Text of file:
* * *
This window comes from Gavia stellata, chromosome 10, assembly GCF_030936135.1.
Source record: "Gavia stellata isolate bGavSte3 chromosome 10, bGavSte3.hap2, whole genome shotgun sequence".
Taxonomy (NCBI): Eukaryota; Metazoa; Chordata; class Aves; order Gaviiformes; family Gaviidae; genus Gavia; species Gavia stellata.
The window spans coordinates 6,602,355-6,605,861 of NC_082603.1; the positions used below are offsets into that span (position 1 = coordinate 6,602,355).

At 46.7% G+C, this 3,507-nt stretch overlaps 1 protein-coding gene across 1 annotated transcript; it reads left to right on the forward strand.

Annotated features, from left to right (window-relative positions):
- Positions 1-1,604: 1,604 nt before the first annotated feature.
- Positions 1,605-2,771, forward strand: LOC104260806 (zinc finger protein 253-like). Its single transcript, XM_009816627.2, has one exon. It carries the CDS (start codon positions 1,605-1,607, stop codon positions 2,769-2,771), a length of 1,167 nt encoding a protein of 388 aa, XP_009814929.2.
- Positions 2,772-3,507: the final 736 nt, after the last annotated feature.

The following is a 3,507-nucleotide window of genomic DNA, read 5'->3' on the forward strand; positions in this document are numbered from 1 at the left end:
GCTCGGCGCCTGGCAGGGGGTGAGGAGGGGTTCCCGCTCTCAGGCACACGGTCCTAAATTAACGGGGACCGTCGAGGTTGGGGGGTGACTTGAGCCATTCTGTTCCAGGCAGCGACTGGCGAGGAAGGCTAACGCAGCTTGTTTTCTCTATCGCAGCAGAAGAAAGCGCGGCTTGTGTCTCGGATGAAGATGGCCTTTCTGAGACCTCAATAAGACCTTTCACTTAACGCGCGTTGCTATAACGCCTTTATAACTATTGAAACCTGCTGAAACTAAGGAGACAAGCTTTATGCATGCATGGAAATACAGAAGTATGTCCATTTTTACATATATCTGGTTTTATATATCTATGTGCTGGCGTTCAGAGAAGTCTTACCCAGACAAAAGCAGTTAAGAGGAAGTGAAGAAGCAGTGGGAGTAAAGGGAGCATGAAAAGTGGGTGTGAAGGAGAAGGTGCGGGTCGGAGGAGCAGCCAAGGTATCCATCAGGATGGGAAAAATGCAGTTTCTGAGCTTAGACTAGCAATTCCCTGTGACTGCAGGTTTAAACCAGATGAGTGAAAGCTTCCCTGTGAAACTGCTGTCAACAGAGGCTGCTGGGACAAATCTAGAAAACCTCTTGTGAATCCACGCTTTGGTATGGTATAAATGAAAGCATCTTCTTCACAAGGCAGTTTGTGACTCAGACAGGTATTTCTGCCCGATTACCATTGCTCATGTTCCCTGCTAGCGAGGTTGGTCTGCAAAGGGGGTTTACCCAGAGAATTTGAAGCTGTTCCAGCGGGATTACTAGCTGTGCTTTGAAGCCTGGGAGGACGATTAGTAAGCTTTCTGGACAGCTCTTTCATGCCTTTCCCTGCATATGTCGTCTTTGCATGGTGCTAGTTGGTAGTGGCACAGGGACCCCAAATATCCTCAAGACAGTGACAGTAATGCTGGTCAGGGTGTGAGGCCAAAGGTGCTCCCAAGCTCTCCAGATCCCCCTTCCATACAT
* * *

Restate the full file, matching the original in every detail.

This window comes from Gavia stellata, chromosome 10, assembly GCF_030936135.1.
Source record: "Gavia stellata isolate bGavSte3 chromosome 10, bGavSte3.hap2, whole genome shotgun sequence".
Taxonomy (NCBI): Eukaryota; Metazoa; Chordata; class Aves; order Gaviiformes; family Gaviidae; genus Gavia; species Gavia stellata.
The window spans coordinates 6,602,355-6,605,861 of NC_082603.1; the positions used below are offsets into that span (position 1 = coordinate 6,602,355).

At 46.7% G+C, this 3,507-nt stretch overlaps 1 protein-coding gene across 1 annotated transcript; it reads left to right on the forward strand.

Annotated features, from left to right (window-relative positions):
- Positions 1-1,604: 1,604 nt before the first annotated feature.
- Positions 1,605-2,771, forward strand: LOC104260806 (zinc finger protein 253-like). Its single transcript, XM_009816627.2, has one exon. It carries the CDS (start codon positions 1,605-1,607, stop codon positions 2,769-2,771), a length of 1,167 nt encoding a protein of 388 aa, XP_009814929.2.
- Positions 2,772-3,507: the final 736 nt, after the last annotated feature.

The following is a 3,507-nucleotide window of genomic DNA, read 5'->3' on the forward strand; positions in this document are numbered from 1 at the left end:
GCTCGGCGCCTGGCAGGGGGTGAGGAGGGGTTCCCGCTCTCAGGCACACGGTCCTAAATTAACGGGGACCGTCGAGGTTGGGGGGTGACTTGAGCCATTCTGTTCCAGGCAGCGACTGGCGAGGAAGGCTAACGCAGCTTGTTTTCTCTATCGCAGCAGAAGAAAGCGCGGCTTGTGTCTCGGATGAAGATGGCCTTTCTGAGACCTCAATAAGACCTTTCACTTAACGCGCGTTGCTATAACGCCTTTATAACTATTGAAACCTGCTGAAACTAAGGAGACAAGCTTTATGCATGCATGGAAATACAGAAGTATGTCCATTTTTACATATATCTGGTTTTATATATCTATGTGCTGGCGTTCAGAGAAGTCTTACCCAGACAAAAGCAGTTAAGAGGAAGTGAAGAAGCAGTGGGAGTAAAGGGAGCATGAAAAGTGGGTGTGAAGGAGAAGGTGCGGGTCGGAGGAGCAGCCAAGGTATCCATCAGGATGGGAAAAATGCAGTTTCTGAGCTTAGACTAGCAATTCCCTGTGACTGCAGGTTTAAACCAGATGAGTGAAAGCTTCCCTGTGAAACTGCTGTCAACAGAGGCTGCTGGGACAAATCTAGAAAACCTCTTGTGAATCCACGCTTTGGTATGGTATAAATGAAAGCATCTTCTTCACAAGGCAGTTTGTGACTCAGACAGGTATTTCTGCCCGATTACCATTGCTCATGTTCCCTGCTAGCGAGGTTGGTCTGCAAAGGGGGTTTACCCAGAGAATTTGAAGCTGTTCCAGCGGGATTACTAGCTGTGCTTTGAAGCCTGGGAGGACGATTAGTAAGCTTTCTGGACAGCTCTTTCATGCCTTTCCCTGCATATGTCGTCTTTGCATGGTGCTAGTTGGTAGTGGCACAGGGACCCCAAATATCCTCAAGACAGTGACAGTAATGCTGGTCAGGGTGTGAGGCCAAAGGTGCTCCCAAGCTCTCCAGATCCCCCTTCCATACAT